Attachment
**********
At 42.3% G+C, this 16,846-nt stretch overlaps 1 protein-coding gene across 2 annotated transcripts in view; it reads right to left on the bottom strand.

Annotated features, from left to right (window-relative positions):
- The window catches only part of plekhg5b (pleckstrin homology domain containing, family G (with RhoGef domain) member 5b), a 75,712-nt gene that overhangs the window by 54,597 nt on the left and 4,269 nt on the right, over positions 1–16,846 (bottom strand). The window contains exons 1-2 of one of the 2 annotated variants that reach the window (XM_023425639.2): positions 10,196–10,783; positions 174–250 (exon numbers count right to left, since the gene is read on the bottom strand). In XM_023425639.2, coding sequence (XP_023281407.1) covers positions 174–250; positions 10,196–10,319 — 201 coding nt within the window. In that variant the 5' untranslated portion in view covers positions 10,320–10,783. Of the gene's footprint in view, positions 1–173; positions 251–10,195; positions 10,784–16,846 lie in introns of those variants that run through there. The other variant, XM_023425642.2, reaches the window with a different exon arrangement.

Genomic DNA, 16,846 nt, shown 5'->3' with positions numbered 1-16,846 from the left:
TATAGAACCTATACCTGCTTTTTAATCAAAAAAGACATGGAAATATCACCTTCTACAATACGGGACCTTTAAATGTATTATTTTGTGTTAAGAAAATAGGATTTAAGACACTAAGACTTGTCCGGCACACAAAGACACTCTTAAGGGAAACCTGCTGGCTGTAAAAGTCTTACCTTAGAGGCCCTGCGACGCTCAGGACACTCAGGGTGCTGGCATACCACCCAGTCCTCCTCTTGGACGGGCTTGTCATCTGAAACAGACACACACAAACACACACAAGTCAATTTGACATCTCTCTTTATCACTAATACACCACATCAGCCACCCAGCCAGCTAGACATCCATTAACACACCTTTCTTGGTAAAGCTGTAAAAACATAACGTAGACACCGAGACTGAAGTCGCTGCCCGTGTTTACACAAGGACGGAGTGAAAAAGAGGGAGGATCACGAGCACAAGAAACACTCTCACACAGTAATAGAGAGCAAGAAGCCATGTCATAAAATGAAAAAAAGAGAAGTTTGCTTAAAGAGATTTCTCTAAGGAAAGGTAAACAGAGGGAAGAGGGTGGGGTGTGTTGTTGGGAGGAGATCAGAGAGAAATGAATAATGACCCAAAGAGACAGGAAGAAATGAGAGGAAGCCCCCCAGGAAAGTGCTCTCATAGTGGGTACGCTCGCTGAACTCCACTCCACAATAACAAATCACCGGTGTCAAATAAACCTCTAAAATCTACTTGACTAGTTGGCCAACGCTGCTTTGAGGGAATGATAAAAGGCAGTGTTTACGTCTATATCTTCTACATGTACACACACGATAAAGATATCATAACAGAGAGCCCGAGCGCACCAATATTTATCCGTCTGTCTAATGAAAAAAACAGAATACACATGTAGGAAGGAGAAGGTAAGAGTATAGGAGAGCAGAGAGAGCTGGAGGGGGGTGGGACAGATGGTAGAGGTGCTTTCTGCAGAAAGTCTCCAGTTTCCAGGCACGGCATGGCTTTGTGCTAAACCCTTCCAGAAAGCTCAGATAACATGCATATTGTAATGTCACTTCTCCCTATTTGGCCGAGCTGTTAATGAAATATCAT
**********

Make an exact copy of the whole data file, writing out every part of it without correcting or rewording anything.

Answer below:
At 42.3% G+C, this 16,846-nt stretch overlaps 1 protein-coding gene across 2 annotated transcripts in view; it reads right to left on the bottom strand.

Annotated features, from left to right (window-relative positions):
- The window catches only part of plekhg5b (pleckstrin homology domain containing, family G (with RhoGef domain) member 5b), a 75,712-nt gene that overhangs the window by 54,597 nt on the left and 4,269 nt on the right, over positions 1–16,846 (bottom strand). The window contains exons 1-2 of one of the 2 annotated variants that reach the window (XM_023425639.2): positions 10,196–10,783; positions 174–250 (exon numbers count right to left, since the gene is read on the bottom strand). In XM_023425639.2, coding sequence (XP_023281407.1) covers positions 174–250; positions 10,196–10,319 — 201 coding nt within the window. In that variant the 5' untranslated portion in view covers positions 10,320–10,783. Of the gene's footprint in view, positions 1–173; positions 251–10,195; positions 10,784–16,846 lie in introns of those variants that run through there. The other variant, XM_023425642.2, reaches the window with a different exon arrangement.

Genomic DNA, 16,846 nt, shown 5'->3' with positions numbered 1-16,846 from the left:
TATAGAACCTATACCTGCTTTTTAATCAAAAAAGACATGGAAATATCACCTTCTACAATACGGGACCTTTAAATGTATTATTTTGTGTTAAGAAAATAGGATTTAAGACACTAAGACTTGTCCGGCACACAAAGACACTCTTAAGGGAAACCTGCTGGCTGTAAAAGTCTTACCTTAGAGGCCCTGCGACGCTCAGGACACTCAGGGTGCTGGCATACCACCCAGTCCTCCTCTTGGACGGGCTTGTCATCTGAAACAGACACACACAAACACACACAAGTCAATTTGACATCTCTCTTTATCACTAATACACCACATCAGCCACCCAGCCAGCTAGACATCCATTAACACACCTTTCTTGGTAAAGCTGTAAAAACATAACGTAGACACCGAGACTGAAGTCGCTGCCCGTGTTTACACAAGGACGGAGTGAAAAAGAGGGAGGATCACGAGCACAAGAAACACTCTCACACAGTAATAGAGAGCAAGAAGCCATGTCATAAAATGAAAAAAAGAGAAGTTTGCTTAAAGAGATTTCTCTAAGGAAAGGTAAACAGAGGGAAGAGGGTGGGGTGTGTTGTTGGGAGGAGATCAGAGAGAAATGAATAATGACCCAAAGAGACAGGAAGAAATGAGAGGAAGCCCCCCAGGAAAGTGCTCTCATAGTGGGTACGCTCGCTGAACTCCACTCCACAATAACAAATCACCGGTGTCAAATAAACCTCTAAAATCTACTTGACTAGTTGGCCAACGCTGCTTTGAGGGAATGATAAAAGGCAGTGTTTACGTCTATATCTTCTACATGTACACACACGATAAAGATATCATAACAGAGAGCCCGAGCGCACCAATATTTATCCGTCTGTCTAATGAAAAAAACAGAATACACATGTAGGAAGGAGAAGGTAAGAGTATAGGAGAGCAGAGAGAGCTGGAGGGGGGTGGGACAGATGGTAGAGGTGCTTTCTGCAGAAAGTCTCCAGTTTCCAGGCACGGCATGGCTTTGTGCTAAACCCTTCCAGAAAGCTCAGATAACATGCATATTGTAATGTCACTTCTCCCTATTTGGCCGAGCTGTTAATGAAATATCAT